The UK could fail to meet some of its net zero goals unless it can speed up grid connections for renewable energy sources and grid-scale battery storage.
That’s what the Business, Energy and Industrial Strategy Committee of MPs was told on January 24, with industry experts warning that some renewable energy projects likely won’t receive grid connections until late 2030. That would be long past National Grid ESO’s own goal of operating a zero-carbon electricity system by 2025.
With the UK currently facing an energy crisis, connecting more clean and cheap energy generation to the grid is vital. However, despite an appetite for installing more wind and solar farms, many projects are on hold due to long delays with receiving a grid connection.
During the committee session Will Mezzullo, Head of Hydrogen at Centrica, noted, “We have been made aware of a solar farm with a 14 megawatt grid connection. It has been told of a grid connection date of 2033.
“It is not a lack of investment. The investment is there. It is not a lack of skills. We have the skills in the UK and the technology is there. It is physically the grid constraints.”
It’s well known that National Grid has a huge backlog when it comes to making grid connections, which is why the ESO is currently exploring ways of reforming the system. Merlin Hyman, Chief Executive of Regen, is chairing the challenge group looking into those reforms, and even he admits change is needed sooner rather than later.
Hyman, who is also Chief Executive of Regen, commented, “The solar farm is quite lucky with 2033, because for most people it is 2036 or 2037 now. If you apply with a new solar farm, battery, hydrogen electrolyser, large-scale EV charger in most parts of the country, you will get a connection date in 15 years’ plus time. Given our targets are rather earlier than that, that is clearly a huge problem now for the whole net zero transition.
“Broadly, it is two parts. There is longer-term asset investment, with more wires. The core infrastructure will still be critical to this transition. Then there is a short-term queue management system, where there are a lot of projects that are not proceeding that have the capacity. There are those that can proceed but are stuck in a queue. There are much better ways of managing that queue.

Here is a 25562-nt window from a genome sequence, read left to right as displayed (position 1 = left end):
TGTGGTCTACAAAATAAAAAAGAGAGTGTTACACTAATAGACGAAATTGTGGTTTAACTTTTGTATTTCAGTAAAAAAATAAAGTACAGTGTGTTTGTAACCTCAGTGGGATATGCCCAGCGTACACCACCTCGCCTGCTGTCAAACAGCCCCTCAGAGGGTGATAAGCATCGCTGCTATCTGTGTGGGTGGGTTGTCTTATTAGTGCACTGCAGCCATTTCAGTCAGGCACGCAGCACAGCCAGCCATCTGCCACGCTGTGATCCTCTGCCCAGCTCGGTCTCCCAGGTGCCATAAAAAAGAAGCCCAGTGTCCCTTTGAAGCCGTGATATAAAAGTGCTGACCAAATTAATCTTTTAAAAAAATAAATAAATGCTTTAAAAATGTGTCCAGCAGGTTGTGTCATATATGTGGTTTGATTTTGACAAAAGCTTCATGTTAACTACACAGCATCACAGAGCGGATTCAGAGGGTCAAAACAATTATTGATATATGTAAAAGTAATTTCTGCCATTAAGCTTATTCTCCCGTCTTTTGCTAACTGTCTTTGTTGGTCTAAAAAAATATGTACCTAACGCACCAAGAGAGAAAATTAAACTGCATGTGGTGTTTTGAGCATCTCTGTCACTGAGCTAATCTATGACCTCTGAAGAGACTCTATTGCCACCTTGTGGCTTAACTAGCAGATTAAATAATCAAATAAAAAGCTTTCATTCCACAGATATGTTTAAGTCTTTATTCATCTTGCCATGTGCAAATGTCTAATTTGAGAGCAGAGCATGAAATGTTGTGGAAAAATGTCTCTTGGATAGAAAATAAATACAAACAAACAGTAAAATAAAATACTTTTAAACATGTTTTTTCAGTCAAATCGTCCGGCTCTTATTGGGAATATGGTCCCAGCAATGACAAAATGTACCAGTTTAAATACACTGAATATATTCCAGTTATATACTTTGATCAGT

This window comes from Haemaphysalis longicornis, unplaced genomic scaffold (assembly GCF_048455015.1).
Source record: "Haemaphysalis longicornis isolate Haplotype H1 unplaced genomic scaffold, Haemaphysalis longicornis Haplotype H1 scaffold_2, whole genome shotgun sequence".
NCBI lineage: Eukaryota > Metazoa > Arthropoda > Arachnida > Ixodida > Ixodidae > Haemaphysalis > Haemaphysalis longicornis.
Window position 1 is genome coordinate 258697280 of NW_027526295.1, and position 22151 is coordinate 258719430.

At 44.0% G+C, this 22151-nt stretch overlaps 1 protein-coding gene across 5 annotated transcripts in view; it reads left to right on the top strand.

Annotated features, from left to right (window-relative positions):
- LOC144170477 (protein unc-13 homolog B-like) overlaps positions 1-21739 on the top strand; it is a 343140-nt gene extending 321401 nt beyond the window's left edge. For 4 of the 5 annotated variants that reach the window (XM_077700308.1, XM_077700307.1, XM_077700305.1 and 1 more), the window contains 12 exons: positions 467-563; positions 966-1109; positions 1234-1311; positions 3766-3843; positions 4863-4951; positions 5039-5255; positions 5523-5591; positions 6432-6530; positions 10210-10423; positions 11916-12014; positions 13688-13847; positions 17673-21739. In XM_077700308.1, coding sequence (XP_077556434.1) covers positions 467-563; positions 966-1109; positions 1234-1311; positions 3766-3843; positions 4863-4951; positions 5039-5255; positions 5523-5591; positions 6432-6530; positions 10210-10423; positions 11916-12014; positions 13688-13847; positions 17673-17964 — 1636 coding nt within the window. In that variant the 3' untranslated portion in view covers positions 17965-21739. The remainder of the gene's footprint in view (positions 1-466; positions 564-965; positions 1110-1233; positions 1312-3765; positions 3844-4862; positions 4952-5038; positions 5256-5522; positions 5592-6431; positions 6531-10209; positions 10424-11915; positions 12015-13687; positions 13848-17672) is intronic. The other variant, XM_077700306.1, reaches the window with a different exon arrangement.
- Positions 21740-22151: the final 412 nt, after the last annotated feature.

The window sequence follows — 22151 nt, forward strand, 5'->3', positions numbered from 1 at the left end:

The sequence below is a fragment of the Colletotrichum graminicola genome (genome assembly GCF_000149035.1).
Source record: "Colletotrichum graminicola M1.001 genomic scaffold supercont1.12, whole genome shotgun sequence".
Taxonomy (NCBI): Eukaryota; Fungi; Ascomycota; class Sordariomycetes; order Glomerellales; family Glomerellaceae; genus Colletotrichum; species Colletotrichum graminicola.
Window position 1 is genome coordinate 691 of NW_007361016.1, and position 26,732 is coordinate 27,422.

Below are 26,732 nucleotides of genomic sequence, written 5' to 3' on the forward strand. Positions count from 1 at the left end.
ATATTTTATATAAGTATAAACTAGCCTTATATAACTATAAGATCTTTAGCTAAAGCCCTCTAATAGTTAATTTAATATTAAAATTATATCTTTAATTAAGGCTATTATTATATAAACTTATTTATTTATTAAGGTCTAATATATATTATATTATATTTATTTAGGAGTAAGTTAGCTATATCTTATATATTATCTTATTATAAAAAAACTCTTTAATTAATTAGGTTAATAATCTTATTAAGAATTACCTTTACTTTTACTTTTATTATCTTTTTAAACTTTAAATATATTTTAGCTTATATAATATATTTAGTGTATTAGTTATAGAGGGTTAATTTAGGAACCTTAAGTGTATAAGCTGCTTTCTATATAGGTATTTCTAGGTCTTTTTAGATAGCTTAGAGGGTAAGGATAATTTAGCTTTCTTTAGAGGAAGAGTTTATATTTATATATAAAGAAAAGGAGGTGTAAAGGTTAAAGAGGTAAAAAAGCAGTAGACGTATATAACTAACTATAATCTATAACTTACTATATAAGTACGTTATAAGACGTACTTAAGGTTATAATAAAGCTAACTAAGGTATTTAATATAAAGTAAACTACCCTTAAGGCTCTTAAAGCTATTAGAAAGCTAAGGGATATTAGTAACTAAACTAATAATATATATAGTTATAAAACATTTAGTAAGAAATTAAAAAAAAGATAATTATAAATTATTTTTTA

“The ESO asked me to chair the challenge group for its GB connections reforms process, which it is starting at the moment. There is recognition of this issue but I do not think it is yet nearly a high enough priority. I am not sure that policymakers and politicians are very aware of this critical issue, the fact that it is blocking billions of pounds in investment and our progress towards net zero.”
It’s not just new generation that is being blocked either, with energy storage projects also stuck in the pipeline. That’s causing a huge headache at a time when the UK is reliant on greater flexibility within the energy system, with consumers now taking an active role in reducing energy use as part of the National Grid’s new Demand Flexibility Service.
Mezzullo warns that consumers cannot be completely relied upon, “We have to be careful of pushing everything on to the consumer. That demand-side response, that short-duration balancing, is where grid-scale batteries are really effective. We heard that the UK so far has been rolling out successfully. At the moment, the grid is absolutely constrained. They physically can put hardly any more grid-scale batteries or renewables on the network.”
Hyman agrees, “Specifically on storage, there are potentially quick wins here. Storage should be helping the system. At the moment, it is largely modelled as at maximum generation it will also be exporting, so it is an added problem, or at maximum demand it will also be importing. If it was modelled as zero or even positive, the network operators could allow it to connect and they clearly need some control process there.”